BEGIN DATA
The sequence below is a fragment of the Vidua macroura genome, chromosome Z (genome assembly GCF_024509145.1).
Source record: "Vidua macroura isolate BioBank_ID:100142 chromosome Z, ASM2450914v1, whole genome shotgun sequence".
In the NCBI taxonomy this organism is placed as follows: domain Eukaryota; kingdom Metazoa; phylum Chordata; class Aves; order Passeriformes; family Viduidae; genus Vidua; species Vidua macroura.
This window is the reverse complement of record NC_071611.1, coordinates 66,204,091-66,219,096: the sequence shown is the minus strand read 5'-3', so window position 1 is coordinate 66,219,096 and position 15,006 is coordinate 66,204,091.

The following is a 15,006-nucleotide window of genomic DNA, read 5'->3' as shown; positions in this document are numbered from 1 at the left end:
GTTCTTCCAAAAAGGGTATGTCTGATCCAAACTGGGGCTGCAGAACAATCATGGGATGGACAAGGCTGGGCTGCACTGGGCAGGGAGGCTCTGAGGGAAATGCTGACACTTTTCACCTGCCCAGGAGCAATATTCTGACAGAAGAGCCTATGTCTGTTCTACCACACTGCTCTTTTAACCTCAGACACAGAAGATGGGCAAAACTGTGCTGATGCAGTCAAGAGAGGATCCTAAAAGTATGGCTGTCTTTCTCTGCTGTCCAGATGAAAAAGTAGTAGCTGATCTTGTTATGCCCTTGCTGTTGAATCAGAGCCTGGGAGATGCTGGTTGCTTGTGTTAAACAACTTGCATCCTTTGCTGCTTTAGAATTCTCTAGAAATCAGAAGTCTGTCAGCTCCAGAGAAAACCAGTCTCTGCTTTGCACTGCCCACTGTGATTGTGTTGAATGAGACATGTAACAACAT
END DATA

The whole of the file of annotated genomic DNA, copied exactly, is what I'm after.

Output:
The sequence below is a fragment of the Vidua macroura genome, chromosome Z (genome assembly GCF_024509145.1).
Source record: "Vidua macroura isolate BioBank_ID:100142 chromosome Z, ASM2450914v1, whole genome shotgun sequence".
In the NCBI taxonomy this organism is placed as follows: domain Eukaryota; kingdom Metazoa; phylum Chordata; class Aves; order Passeriformes; family Viduidae; genus Vidua; species Vidua macroura.
This window is the reverse complement of record NC_071611.1, coordinates 66,204,091-66,219,096: the sequence shown is the minus strand read 5'-3', so window position 1 is coordinate 66,219,096 and position 15,006 is coordinate 66,204,091.

The following is a 15,006-nucleotide window of genomic DNA, read 5'->3' as shown; positions in this document are numbered from 1 at the left end:
GTTCTTCCAAAAAGGGTATGTCTGATCCAAACTGGGGCTGCAGAACAATCATGGGATGGACAAGGCTGGGCTGCACTGGGCAGGGAGGCTCTGAGGGAAATGCTGACACTTTTCACCTGCCCAGGAGCAATATTCTGACAGAAGAGCCTATGTCTGTTCTACCACACTGCTCTTTTAACCTCAGACACAGAAGATGGGCAAAACTGTGCTGATGCAGTCAAGAGAGGATCCTAAAAGTATGGCTGTCTTTCTCTGCTGTCCAGATGAAAAAGTAGTAGCTGATCTTGTTATGCCCTTGCTGTTGAATCAGAGCCTGGGAGATGCTGGTTGCTTGTGTTAAACAACTTGCATCCTTTGCTGCTTTAGAATTCTCTAGAAATCAGAAGTCTGTCAGCTCCAGAGAAAACCAGTCTCTGCTTTGCACTGCCCACTGTGATTGTGTTGAATGAGACATGTAACAACAT